Besides setting—and respecting—boundaries defining “family time” and “work time”, it’s important to clearly communicate with family members when those boundaries are “soft.”

David H., an established comic book illustrator, kept three door hangers to show his family just how available he was at any given time. A green card hung on the doorknob let his wife and three-year-old daughter know they could pop in whenever they felt like it. A yellow card meant he needed to concentrate on what he was doing, but that he was available if his family needed him.

A red card meant that he was on an important call or tight deadline and, unless the house was on fire, he was not to be disturbed.

“To a little kid, any question or issue is a house fire, so that took some time to sink in,” said David.

Define and Share Domestic Responsibilities

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As a work-from-home professional who is also a parent or a spouse, you know that in a pinch, you’re always there for your family. However, the time taken away from work means that at some point, time will have to be subtracted from family time.

“I was upset that my partner was always working,” said Lisa B., who manages a restaurant. “Of course, he pointed out that I had late hours, which meant he was doing most of the parenting during the week, and playing catch-up with his claim adjustment work late at night.” Her partner was the one getting up early in the morning to get the kids off to school before working four hours, running errands and catching a nap before picking up the kids again in the afternoon.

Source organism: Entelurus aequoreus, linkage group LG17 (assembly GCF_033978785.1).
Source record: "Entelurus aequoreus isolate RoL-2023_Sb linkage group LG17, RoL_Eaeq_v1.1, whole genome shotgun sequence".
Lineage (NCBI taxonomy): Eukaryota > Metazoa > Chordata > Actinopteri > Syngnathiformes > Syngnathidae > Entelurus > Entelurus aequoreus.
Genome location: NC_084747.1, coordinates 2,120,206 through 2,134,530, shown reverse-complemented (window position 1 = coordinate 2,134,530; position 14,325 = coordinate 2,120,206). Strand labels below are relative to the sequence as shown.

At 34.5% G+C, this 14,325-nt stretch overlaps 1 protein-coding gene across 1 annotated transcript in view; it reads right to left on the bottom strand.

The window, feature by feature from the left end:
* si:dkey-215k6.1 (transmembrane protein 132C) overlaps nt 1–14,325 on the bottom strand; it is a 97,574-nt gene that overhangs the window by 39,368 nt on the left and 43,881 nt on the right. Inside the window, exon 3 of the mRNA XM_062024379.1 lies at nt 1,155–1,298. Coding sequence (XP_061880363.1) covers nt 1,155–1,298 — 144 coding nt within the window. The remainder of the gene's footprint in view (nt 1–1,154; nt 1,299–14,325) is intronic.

“We just kind of defaulted to him doing all the family stuff, since he worked from home,” Lisa said.

Yet, her partner wasn’t able to spend quality time with his family, because he was either too tired by the time the weekend arrived or too burdened with the work he couldn’t finish that week. Lisa and her partner divorced two years after he became a work-at-home dad.

Defining, planning and sharing work responsibilities is important to keeping the peace within households when one or both parents work from a home office. Some other tips for keeping families healthy and on-schedule include:

  • Make or prepping healthy meals ahead to save time and reduce reliance on expensive take-out or unhealthy junk food.
  • Set “wind-down” and bedtime hours for all family members, and keep sleep areas separate from home offices.
  • Make time in the evening or afternoon to be available to help with kids’ homework and share playtime
  • Hold periodical family meetings to find out what’s working with the arrangement and what needs adjustment; communication and cooperation are crucial when one parent works at home.
  • Invest in daycare one day a week or a couple hours after school if it relieves stress on either parent.
  • Plan errands and appointments carefully and efficiently, taking into consideration each parent’s schedule.
  • Set aside family time during the week, on weekends and on school breaks, and honor it.
  • Set aside regular, scheduled personal time for each parent, and honor it.

When you’re able to structure your time, it’s easier to decide when it’s appropriate to be flexible. As an added bonus, organized schedules help you get more done in less time, so you’re better able to take care of yourself and your family.